Celebrating 100 Years of Wood Trade between Canada and Japan : Part IV

By: Scott Anderson

Canada Wood Japan / APA representative

On August 31st, the Nikkan Mokuzai newspaper (Daily Forest Products Journal) unveiled the fourth installment of articles in the series commemorating the 100th anniversary of Canada-Japan wood products trade. Building upon the groundwork laid by the previous three articles, which covered the timeline from 1923 to the present, these latest articles delve deeper into the historical trajectory of wood products and construction methods, with a focused exploration of “2×4 construction and SPF lumber”.

The introductory section outlines the essence of the 2×4 method and highlights its attributes as a high-performance system, boasting remarkable qualities such as seismic resilience, fire resistance, and insulation capabilities. This potent combination of attributes has been effectively harnessed in Japan through standardized Canadian dimension lumber products, starting from the utilization of green Hem-fir and Douglas fir, eventually progressing to SPF lumber.

The subsequent article traces the evolution of the 2×4 method, beginning with its origins in the United States and its introduction to Japan, primarily in Hokkaido, during the 1870s. While the method initially struggled to gain traction due to the prominence of traditional post and beam housing, as well as steep import tariffs on wood products that rendered 2×4 homes costly, the landscape shifted significantly post World War II. The government’s decision in 1974 to standardize the 2×4 construction method and remove the need for special approvals opened up avenues for growth. Simultaneously, Canadian dimension lumber producers entered the market, and under the leadership of Mr. Yoshio Fujimoto, who served in the COFI Japan office from 1975-1979, the use of SPF in Japan proliferated. Mr. Fujimoto’s efforts played a pivotal role in developing SPF J-grade, designed to meet the exacting quality and performance standards of the Japanese market.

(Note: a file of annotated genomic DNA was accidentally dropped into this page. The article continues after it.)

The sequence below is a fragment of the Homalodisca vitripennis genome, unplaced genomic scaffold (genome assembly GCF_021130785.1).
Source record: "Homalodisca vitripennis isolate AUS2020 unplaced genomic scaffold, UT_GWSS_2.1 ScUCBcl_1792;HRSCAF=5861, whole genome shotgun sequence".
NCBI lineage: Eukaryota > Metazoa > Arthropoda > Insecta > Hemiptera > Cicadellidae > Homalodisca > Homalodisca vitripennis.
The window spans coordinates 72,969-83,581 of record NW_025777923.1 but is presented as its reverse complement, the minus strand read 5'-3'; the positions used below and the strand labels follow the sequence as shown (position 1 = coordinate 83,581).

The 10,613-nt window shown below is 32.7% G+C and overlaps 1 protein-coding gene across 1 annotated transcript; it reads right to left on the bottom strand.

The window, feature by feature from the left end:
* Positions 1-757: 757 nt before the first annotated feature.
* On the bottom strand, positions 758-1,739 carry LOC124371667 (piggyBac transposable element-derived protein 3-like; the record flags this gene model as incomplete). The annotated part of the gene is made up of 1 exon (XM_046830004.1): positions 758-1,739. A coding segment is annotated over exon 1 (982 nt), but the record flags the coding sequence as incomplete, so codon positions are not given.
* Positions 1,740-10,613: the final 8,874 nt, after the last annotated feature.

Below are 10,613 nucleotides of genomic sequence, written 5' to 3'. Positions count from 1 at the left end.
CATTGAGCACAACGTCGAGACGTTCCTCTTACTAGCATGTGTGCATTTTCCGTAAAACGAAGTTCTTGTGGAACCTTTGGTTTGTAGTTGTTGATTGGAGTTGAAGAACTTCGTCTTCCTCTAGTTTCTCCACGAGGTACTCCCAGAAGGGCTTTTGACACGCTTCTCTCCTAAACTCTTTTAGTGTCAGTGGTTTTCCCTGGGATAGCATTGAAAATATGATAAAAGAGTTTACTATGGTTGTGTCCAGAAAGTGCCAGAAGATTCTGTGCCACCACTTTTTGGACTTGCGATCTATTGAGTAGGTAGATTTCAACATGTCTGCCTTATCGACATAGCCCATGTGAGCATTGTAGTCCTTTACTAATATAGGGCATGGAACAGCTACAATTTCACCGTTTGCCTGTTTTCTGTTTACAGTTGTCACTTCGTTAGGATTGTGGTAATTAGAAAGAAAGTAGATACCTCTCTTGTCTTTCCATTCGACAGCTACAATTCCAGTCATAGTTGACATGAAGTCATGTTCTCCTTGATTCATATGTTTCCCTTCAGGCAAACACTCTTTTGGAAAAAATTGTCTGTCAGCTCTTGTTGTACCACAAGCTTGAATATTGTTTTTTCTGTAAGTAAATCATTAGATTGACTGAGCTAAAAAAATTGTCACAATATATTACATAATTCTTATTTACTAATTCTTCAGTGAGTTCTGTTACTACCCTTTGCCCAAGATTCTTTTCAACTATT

As demand for 2×4 housing surged, component factories sprung up across Japan. The article shines a spotlight on two prominent companies—Taihei Housing and Wing—while also tracing the journey of Mitsui Home Canada from its inception in 1994. What initially began as a facility to regrade lumber destined for their plants in Japan has evolved into a hub that imports the Japanese-developed 2×4 panelization system for local housing production in North America.

The article’s focus then shifts to the broader landscape, examining how the demand for the 2×4 construction method is extending into the medium-sized non-residential sector in Japan. The rationale is anchored in environmental considerations and cost efficiencies of wooden buildings as opposed to concrete or steel structures. Notably, the adoption of Canadian lumber is gaining momentum not only within Japan but also in neighboring countries such as China and South Korea. Highlighting projects like the Canadian Village in Korea and the Binzhou Yangxin Ten Thousand Mu Pear Garden Tourism Center in China, these examples underscore how Canadian wood products have sparked exciting and innovative projects beyond Japan’s borders.

Canada Village Project in South Korea
Binzhou Yangxin Ten Thousand Mu Pear Garden Tourism Center, China

For those interested in receiving the translated articles, please contact the writer at [email protected].